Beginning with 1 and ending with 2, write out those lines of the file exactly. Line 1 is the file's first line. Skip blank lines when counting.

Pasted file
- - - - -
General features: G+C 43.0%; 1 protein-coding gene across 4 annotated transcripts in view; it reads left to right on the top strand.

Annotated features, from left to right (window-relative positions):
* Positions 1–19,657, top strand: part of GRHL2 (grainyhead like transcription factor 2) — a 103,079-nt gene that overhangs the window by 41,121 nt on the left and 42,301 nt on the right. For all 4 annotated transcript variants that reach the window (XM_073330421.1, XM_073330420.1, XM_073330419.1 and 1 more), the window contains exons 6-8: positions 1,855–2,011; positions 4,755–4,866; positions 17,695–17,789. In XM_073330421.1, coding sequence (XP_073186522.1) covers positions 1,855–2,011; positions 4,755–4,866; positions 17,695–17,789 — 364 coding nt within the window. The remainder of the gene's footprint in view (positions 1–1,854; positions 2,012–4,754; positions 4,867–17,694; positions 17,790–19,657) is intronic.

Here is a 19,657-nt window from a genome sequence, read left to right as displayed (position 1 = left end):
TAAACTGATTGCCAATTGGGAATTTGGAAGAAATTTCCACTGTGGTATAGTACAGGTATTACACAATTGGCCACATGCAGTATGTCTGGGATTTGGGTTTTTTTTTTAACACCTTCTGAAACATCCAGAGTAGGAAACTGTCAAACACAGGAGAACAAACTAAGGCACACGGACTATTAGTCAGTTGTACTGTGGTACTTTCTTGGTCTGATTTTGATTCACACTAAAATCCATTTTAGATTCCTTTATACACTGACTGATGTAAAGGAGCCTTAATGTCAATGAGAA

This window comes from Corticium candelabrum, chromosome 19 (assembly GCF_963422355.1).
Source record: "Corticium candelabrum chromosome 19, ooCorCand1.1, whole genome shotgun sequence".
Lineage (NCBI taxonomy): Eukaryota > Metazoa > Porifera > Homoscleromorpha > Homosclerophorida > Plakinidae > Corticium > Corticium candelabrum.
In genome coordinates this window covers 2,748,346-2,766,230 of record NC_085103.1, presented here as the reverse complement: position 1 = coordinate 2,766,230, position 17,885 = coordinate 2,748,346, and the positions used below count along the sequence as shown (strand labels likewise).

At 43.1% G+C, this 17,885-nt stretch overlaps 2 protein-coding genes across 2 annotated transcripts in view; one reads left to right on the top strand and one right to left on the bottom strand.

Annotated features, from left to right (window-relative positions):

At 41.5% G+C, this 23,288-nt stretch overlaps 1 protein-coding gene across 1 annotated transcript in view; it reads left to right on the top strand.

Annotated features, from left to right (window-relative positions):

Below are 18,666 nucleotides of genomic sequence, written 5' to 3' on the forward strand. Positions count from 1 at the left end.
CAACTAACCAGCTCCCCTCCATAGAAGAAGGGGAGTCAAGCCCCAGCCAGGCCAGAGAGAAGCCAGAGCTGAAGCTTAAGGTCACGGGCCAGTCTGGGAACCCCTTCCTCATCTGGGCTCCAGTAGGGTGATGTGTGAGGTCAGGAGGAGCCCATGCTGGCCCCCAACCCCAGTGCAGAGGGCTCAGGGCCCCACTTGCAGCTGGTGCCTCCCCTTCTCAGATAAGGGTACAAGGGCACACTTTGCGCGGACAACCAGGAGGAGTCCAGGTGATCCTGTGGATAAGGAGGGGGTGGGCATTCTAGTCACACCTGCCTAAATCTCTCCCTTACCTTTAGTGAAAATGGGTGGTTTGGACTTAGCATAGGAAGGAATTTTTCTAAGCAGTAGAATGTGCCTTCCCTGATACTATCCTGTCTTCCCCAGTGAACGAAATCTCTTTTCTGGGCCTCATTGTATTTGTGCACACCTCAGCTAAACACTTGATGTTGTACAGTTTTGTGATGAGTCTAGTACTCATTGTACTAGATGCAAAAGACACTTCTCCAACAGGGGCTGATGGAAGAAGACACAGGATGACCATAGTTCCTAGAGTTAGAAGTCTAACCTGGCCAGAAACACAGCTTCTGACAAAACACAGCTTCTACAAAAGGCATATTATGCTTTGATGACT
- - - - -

General features: G+C 43.0%; 1 protein-coding gene across 4 annotated transcripts in view; it reads left to right on the top strand.

Annotated features, from left to right (window-relative positions):